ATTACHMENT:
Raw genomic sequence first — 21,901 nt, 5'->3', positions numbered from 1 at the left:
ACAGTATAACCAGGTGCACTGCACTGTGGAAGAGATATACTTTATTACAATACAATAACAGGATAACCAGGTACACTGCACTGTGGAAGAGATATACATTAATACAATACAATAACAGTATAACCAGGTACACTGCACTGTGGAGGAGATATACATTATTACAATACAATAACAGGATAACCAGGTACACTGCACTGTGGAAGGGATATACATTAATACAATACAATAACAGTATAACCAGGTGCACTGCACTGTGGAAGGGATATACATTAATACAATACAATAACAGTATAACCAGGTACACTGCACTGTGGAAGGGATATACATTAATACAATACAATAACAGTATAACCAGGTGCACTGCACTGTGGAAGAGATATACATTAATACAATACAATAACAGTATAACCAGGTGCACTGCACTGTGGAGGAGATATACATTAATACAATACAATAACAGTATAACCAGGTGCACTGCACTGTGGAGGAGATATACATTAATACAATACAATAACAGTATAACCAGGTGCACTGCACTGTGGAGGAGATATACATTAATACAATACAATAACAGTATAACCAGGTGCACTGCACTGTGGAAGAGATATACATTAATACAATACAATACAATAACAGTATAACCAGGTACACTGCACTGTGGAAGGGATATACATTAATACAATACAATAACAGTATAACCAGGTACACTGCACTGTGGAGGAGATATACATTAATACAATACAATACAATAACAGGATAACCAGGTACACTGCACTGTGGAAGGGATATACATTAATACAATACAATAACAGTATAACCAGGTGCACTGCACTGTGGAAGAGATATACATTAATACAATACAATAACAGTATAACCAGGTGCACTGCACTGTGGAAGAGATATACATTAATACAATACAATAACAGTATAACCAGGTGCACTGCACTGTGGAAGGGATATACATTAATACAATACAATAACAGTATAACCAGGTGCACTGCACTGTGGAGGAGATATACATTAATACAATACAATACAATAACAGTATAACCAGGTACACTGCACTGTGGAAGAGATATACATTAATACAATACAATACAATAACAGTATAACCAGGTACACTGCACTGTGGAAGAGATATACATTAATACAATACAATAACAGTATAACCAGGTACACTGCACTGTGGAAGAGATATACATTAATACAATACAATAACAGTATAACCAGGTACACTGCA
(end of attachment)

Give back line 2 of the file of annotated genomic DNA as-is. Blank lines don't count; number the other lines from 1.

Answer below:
ACAGTATAACCAGGTGCACTGCACTGTGGAAGAGATATACTTTATTACAATACAATAACAGGATAACCAGGTACACTGCACTGTGGAAGAGATATACATTAATACAATACAATAACAGTATAACCAGGTACACTGCACTGTGGAGGAGATATACATTATTACAATACAATAACAGGATAACCAGGTACACTGCACTGTGGAAGGGATATACATTAATACAATACAATAACAGTATAACCAGGTGCACTGCACTGTGGAAGGGATATACATTAATACAATACAATAACAGTATAACCAGGTACACTGCACTGTGGAAGGGATATACATTAATACAATACAATAACAGTATAACCAGGTGCACTGCACTGTGGAAGAGATATACATTAATACAATACAATAACAGTATAACCAGGTGCACTGCACTGTGGAGGAGATATACATTAATACAATACAATAACAGTATAACCAGGTGCACTGCACTGTGGAGGAGATATACATTAATACAATACAATAACAGTATAACCAGGTGCACTGCACTGTGGAGGAGATATACATTAATACAATACAATAACAGTATAACCAGGTGCACTGCACTGTGGAAGAGATATACATTAATACAATACAATACAATAACAGTATAACCAGGTACACTGCACTGTGGAAGGGATATACATTAATACAATACAATAACAGTATAACCAGGTACACTGCACTGTGGAGGAGATATACATTAATACAATACAATACAATAACAGGATAACCAGGTACACTGCACTGTGGAAGGGATATACATTAATACAATACAATAACAGTATAACCAGGTGCACTGCACTGTGGAAGAGATATACATTAATACAATACAATAACAGTATAACCAGGTGCACTGCACTGTGGAAGAGATATACATTAATACAATACAATAACAGTATAACCAGGTGCACTGCACTGTGGAAGGGATATACATTAATACAATACAATAACAGTATAACCAGGTGCACTGCACTGTGGAGGAGATATACATTAATACAATACAATACAATAACAGTATAACCAGGTACACTGCACTGTGGAAGAGATATACATTAATACAATACAATACAATAACAGTATAACCAGGTACACTGCACTGTGGAAGAGATATACATTAATACAATACAATAACAGTATAACCAGGTACACTGCACTGTGGAAGAGATATACATTAATACAATACAATAACAGTATAACCAGGTACACTGCA